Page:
About to employ someone? Have you asked yourself these questions?

Finding and recruiting staff into an organisation is a task that few business owners relish. From putting together a job specification to advertising the position, sifting through CVs and undertaking interviews, recruiting staff is a time consuming and potentially costly job.

By Karen Credie, KMCHR.

In fact, the Chartered Institute of Personnel and Development (CIPD) estimate that the average cost to a business of employing a new member of staff is some £8,200!

With the time involved and cost to recruitment being so high, especially if it later transpires that the new recruit does not work out, it’s important to get it right. Here are 6 questions to ask yourself before you take the plunge and offer someone a job.

Have you advertised the job accurately and in the right places?

Before you even get to the CV sifting or interview stages of recruiting a new member of staff, it is possible to get it very wrong, resulting in attracting the wrong type of candidate. Posting jobs on social media or free websites such as Gumtree is quick and easy, but is not particularly targeted. Job boards that are specific to a certain industry might be pricier, but do at least have candidates that are in the field as a starting point. A badly thought out job description can also lead to attracting unsuitable candidates; try to be accurate and specific about what will be involved with the role to increase the likelihood of finding people that are genuinely a good fit.

Are you rushing into a decision?

By the time it gets to interview stage, it is likely that you will be keen to fill the position. All too often, this stage of the process is somewhat rushed; with hasty decisions made just at the most crucial time.

If this sounds familiar, you could try to screen candidates over the phone before they make it to a face-to-face interview. This will narrow down the pool and leave you with a strong shortlist of candidates which you can then spend longer with during the interview stage.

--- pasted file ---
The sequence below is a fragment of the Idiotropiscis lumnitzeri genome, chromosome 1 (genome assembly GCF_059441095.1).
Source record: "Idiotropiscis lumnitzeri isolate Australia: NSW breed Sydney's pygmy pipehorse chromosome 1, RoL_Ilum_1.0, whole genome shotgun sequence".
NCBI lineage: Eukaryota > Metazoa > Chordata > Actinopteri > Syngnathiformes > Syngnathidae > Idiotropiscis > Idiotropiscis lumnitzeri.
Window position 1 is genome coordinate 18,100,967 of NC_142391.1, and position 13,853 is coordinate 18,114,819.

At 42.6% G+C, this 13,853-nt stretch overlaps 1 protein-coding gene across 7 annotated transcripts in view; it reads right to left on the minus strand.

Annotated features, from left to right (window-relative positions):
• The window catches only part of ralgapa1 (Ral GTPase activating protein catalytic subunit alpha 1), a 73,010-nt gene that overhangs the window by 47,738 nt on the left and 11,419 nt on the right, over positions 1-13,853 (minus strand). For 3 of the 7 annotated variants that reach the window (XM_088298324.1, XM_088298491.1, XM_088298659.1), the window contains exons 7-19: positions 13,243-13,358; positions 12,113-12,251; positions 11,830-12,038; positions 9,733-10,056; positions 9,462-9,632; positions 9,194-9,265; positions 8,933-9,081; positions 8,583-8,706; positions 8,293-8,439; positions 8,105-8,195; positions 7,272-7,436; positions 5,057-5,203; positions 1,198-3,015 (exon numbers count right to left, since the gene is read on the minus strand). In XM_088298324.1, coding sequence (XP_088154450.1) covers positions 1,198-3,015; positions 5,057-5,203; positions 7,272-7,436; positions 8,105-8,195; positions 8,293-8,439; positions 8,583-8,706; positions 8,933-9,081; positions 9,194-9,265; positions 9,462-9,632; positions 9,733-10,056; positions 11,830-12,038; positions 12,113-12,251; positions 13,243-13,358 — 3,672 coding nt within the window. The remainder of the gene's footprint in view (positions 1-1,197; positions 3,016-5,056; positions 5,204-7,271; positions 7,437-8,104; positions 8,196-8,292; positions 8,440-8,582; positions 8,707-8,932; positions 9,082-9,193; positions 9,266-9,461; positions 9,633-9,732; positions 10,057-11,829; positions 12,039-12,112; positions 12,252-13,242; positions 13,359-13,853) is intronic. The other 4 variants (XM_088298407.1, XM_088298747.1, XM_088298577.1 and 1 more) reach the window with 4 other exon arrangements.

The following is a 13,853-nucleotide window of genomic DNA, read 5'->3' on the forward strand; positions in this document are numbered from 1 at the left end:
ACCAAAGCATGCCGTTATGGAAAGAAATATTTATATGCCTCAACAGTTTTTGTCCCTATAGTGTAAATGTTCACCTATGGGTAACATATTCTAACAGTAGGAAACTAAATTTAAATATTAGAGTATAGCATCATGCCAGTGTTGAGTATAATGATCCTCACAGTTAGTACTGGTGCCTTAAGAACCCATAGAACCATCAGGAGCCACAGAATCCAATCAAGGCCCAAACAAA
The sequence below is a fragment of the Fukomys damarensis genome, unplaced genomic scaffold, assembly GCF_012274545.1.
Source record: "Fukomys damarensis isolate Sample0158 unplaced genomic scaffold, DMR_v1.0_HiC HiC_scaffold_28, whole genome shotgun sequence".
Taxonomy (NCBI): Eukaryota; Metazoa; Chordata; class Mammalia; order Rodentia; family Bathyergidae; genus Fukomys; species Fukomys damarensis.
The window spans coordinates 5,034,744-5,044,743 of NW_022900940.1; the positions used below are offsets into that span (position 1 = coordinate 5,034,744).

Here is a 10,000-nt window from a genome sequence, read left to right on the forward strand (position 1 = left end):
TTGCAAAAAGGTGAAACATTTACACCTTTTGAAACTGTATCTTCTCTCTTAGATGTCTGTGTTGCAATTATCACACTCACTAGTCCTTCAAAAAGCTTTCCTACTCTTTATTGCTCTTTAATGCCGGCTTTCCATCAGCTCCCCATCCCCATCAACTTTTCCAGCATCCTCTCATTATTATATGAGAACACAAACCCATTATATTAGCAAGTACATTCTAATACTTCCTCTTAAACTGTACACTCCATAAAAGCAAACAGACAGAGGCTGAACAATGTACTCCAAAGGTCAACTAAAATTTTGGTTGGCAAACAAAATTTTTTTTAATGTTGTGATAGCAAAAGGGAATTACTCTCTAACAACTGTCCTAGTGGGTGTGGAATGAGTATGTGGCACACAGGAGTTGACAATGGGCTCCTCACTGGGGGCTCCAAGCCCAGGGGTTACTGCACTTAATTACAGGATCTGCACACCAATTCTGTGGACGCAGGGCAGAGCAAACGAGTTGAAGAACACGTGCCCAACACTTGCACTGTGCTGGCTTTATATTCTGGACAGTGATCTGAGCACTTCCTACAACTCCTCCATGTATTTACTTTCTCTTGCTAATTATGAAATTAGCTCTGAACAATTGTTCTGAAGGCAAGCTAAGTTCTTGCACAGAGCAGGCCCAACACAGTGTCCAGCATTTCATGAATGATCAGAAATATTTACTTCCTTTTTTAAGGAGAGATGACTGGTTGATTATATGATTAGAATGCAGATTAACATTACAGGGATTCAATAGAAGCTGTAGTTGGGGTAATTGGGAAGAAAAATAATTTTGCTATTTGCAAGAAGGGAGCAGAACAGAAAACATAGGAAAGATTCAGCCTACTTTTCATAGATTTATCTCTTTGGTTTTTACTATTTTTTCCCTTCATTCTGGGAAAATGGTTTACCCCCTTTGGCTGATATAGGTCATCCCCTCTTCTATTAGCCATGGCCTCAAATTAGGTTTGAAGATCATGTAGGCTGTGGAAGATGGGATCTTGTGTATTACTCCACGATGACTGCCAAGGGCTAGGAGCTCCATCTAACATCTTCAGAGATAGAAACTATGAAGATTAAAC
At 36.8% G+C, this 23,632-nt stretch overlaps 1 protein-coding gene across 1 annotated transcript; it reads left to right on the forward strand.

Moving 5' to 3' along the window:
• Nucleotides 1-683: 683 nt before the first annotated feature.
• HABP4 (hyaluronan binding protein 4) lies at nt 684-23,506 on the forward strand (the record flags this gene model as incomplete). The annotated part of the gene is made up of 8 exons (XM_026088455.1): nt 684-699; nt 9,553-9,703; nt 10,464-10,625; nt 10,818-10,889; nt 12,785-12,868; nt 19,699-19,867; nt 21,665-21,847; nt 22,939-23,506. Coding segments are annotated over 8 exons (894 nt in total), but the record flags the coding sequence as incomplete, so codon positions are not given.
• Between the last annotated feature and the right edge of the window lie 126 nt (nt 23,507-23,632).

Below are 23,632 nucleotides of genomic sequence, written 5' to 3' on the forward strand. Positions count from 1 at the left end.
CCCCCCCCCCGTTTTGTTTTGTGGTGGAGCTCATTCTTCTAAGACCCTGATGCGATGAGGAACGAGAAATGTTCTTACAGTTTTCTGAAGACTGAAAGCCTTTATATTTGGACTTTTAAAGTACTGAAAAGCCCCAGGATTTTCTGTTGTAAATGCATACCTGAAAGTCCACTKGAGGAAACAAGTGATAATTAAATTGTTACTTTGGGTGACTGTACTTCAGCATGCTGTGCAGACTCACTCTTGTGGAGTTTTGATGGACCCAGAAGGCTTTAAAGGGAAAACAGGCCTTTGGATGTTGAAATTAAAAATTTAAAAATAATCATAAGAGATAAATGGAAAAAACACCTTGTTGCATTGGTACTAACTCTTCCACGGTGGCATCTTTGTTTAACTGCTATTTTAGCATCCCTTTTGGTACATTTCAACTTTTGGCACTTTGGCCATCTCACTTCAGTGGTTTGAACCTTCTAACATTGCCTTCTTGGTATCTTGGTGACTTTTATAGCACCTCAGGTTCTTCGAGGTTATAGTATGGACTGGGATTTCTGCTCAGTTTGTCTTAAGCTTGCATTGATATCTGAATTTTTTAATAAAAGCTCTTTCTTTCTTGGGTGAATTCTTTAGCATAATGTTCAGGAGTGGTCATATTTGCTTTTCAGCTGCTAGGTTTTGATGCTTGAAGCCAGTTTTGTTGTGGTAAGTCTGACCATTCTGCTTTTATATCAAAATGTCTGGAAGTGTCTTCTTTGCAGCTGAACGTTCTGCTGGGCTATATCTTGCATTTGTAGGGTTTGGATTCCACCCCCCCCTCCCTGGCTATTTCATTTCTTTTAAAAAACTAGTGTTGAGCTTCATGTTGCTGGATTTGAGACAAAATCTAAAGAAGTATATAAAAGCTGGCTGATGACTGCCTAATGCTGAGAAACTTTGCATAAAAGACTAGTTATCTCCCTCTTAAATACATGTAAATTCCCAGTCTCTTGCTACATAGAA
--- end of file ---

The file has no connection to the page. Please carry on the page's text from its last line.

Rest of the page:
Do those leading the recruitment have the skills to do so?

Crucially, anyone dealing with recruitment and carrying out interviews needs to have the necessary skills to do this effectively. If they have not received any training in this respect, and are not familiar with employment laws so they understand what they can and cannot ask at interviews, you need to invest in some training for them or you could be facing costly litigation before you even appoint someone!

Have you tested the candidate’s skills?

When interviewing candidates, it is all too easy to assume that what they say on their CV is true. However, embellishing facts on CV’s is fairly common; after all, people are trying to impress to get a job! Setting a practical test is one way of avoiding assumptions that could lead to problems down the line. Candidates that are keen and have nothing to hide shouldn’t have any problem with a short practical element to an interview/pre-interview test. If interviewing a large number of candidates, a practical test is also a good way of whittling the numbers down; therefore leaving a smaller but highly credible pool to interview.

Does the candidate fit with your organisation’s culture?

The fact that a candidate has the right skills is one thing, but ultimately it is their ability to fit in with and work alongside the existing members of your team that will determine how successful a recruit is in any given role. Depending on the position, it can be a good idea to set up a tour around the office to see how the candidate interacts with others or get existing members of the team involved during the interview to gain their feedback. Look for clues in the responses the candidate gives to questions during their interview; you can gain quite a lot of insight into a person’s attitude and approach if you really look (and listen) for it.

Have you fallen victim to the ‘halo effect’?

The ‘halo effect’ is a well known phenomenon in recruitment and occurs when you instantly like or get a good first impression from a candidate, therefore skewing your decision in their favour. When this happens, you subconsciously root for them and see their positive attributes, overlooking the not so good ones in your desire for them to succeed. It is important to remain impartial during the recruitment process. Having a set list of questions can help to keep things on a level playing field; as can objectively scoring each candidate’s response to them. To this end, it is advisable to interview with at least one other trusted individual – usually a senior employee or director – who can provide a second opinion and help avoid making the wrong decision.